• No, you won’t see me claiming things would be different if the Bears had Larry Ogunjobi. But I can’t front. The guy makes some splash plays from time-to-time, which end up on this Twitter page:
  • Ogunjobi in 11 games this year: 0.5 sacks, 32 tackles (17 solos), three tackles-for-loss, and eight quarterback hits. Justin Jones, the player the Bears, signed after Ogunjobi failed his physical: 2 sacks, 38 tackles (20 solos), eight tackles-for-loss, and five quarterback hits in 13 games. However you slice it, the Bears need to beef up the interior of that defensive line with the swiftness this offseason.
  • I’ll admit I missed Rodgers’ salute while rage tweeting, but someone had to be rage tweeting at the time:
  • Would you rather watch 48 minutes of LeBron begging for calls or 60 minutes of Rodgers doing the same after every incompletion? This might be a poll question for our friends at BN Bulls.
  • Thanks, I hate it:
  • Call it a gut feeling: The lead will change hands a bunch in the coming years. And if the Bears play their cards right, they could take an edge and never give it back. Hey, please don’t give me that look. GM Ryan Poles said the Bears would “take the North and never give it back” at his introductory press conference. So if he has that type of confidence, why shouldn’t I feel the same? See the dream, then execute it.
  • Would I have preferred the Bears to win yesterday? Sure. But will I gladly accept the outcome considering the NFL Draft implications? Absolutely. Chicago’s loss allowed the team to maintain its spot as owners of the second overall pick in the 2023 NFL Draft. And it knocked Green Bay from having the eighth pick to having the 11th selection. Cheesedoodles can’t even properly execute a tank. What a shame.
  • OK, so draft positioning isn’t the best consolation prize, but it is the best I can do right now. Should the Bears lose out moving forward, the worst they can do is lose a tie-breaker and own the third overall pick in the upcoming draft. Again … things could be better for Chicago’s football team. But things could be worse!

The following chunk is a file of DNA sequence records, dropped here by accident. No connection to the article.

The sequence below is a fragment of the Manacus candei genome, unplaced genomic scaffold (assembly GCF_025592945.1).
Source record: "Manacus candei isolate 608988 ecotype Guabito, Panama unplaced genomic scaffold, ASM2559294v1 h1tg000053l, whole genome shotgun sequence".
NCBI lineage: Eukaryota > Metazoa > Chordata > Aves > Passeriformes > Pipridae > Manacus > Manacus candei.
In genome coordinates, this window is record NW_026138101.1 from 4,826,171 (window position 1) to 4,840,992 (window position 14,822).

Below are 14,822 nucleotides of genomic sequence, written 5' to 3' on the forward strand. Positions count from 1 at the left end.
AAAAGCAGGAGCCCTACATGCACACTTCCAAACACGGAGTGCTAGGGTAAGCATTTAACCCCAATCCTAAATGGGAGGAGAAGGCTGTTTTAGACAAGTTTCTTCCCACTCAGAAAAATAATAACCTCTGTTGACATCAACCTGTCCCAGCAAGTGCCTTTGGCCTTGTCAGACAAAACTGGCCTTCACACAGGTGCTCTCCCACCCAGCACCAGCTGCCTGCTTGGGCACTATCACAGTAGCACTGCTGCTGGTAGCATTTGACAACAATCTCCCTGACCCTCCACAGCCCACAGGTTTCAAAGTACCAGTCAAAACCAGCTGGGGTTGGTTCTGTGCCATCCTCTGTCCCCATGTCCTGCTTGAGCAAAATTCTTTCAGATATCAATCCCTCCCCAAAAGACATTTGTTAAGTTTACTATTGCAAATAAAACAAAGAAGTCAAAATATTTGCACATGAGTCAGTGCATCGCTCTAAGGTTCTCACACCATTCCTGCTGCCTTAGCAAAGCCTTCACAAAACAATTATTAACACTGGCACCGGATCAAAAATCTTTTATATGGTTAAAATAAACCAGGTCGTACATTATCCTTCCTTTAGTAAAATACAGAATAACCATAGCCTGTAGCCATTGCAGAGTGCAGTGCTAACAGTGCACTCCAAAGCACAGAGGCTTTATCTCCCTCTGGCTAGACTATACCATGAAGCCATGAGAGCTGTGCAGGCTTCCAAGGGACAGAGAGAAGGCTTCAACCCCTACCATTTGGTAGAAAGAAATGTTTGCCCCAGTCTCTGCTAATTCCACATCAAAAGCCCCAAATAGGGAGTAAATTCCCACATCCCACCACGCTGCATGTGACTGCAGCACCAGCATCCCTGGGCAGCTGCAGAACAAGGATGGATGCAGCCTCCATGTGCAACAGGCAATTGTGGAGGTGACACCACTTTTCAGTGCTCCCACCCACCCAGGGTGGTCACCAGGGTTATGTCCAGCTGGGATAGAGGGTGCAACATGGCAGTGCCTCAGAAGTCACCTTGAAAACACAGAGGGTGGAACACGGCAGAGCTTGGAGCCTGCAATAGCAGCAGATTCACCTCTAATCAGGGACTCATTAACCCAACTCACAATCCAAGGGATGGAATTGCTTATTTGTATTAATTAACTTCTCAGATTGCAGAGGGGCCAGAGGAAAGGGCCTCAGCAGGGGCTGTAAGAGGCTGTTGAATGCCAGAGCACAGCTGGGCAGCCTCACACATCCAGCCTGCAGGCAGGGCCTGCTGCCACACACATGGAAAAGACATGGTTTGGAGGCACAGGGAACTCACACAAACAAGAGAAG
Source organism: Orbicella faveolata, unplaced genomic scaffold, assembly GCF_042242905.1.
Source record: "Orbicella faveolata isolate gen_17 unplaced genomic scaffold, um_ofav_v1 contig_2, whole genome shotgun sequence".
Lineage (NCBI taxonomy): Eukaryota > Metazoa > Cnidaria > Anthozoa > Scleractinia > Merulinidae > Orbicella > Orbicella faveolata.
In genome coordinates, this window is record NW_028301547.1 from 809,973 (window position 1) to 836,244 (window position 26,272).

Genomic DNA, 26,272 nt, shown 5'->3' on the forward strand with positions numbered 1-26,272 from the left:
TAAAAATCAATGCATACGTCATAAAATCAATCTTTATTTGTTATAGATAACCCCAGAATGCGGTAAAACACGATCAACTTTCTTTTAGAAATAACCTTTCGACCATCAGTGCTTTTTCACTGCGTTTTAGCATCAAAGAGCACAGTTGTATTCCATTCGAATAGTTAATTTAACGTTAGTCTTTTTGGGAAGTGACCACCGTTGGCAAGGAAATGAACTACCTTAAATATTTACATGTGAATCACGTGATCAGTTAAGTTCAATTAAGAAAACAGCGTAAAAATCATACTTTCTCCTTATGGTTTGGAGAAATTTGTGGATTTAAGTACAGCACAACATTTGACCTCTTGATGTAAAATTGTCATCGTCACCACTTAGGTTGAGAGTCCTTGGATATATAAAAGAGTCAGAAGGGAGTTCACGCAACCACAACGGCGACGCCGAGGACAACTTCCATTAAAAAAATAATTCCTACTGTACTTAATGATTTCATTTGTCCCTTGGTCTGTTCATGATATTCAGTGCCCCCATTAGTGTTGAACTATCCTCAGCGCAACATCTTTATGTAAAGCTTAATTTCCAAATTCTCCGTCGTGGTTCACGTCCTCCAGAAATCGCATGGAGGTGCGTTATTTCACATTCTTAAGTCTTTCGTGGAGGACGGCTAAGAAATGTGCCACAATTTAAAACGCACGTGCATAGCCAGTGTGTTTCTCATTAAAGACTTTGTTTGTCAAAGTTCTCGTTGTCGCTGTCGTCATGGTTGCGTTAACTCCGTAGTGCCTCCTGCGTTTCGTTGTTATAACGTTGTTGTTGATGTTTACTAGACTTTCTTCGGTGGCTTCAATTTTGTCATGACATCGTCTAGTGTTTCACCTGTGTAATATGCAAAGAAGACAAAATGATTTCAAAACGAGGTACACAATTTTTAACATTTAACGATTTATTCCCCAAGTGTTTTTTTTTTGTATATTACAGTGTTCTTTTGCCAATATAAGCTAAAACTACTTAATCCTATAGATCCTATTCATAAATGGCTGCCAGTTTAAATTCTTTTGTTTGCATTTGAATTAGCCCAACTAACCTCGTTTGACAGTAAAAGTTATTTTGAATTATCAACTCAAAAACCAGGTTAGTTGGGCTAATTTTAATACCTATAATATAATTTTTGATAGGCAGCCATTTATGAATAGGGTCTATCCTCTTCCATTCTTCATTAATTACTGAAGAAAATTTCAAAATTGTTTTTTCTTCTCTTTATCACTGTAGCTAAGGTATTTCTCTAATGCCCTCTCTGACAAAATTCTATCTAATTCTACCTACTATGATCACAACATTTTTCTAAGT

• In a sense, things are still pretty bad:
  • Is being built to bottom out an excuse for losing 9 of 10? No. Is it a reason that helps explain why they’ve lost 9 of 10? I’d say so. Don’t give me a pound of ground chuck and think I’m going to make you filet mignon for dinner.
  • And, yes, Fields needs to learn to finish what he started. But that he is getting the Bears to these turning point moments despite what he has around him speaks volumes about how well he is playing. I consider this to be part of the developmental process. And I don’t think it is hurting him one bit.
  • Cole Kmet is trying to end the year on a high note:

“I’m frustrated because, at the moment, we have three wins,” Kmet said, via 670 The Score’s Cam Ellis. “I don’t look at it like a rebuild or whatever. I want to win, and I want to win now. Obviously, (the fans) have their expectations, but at the end of the day, we have our expectations here in the locker room. So that’s what we hold ourselves to. Everyone here is disappointed with where we’re at. We think we could have been way better up to this point in the year … We’ve got these last four to show what we can do.”

  • Between his passion for getting this thing turned around and the improvement in his play, I’m starting to want to see Kmet here for the long haul.
  • N’Keal Harry made the most of a limited snap share by joining an elite club:
  • I wish Fields had his own Justin Jefferson:
  • For your listening pleasure:
  • Dang! And I thought the Bears had a rough fourth quarter on Sunday:
  • Yikes, Colts!
  • Xander Bogaerts is quietly moving up my free-agent shortstop power rankings. And it appears as if the Cubs have an interest in him, too:
  • Fred McGriff slashed .276/.361/.518 with a 130 OPS+ in 191 games with the Cubs in 2001 and 2002. And now, he is a Hall of Famer.
  • The Bulls feel like a broken team right now. What a difference a year makes:


Author: Luis Medina

Luis Medina is a Writer at Bleacher Nation, and you can find him on Twitter at@lcm1986.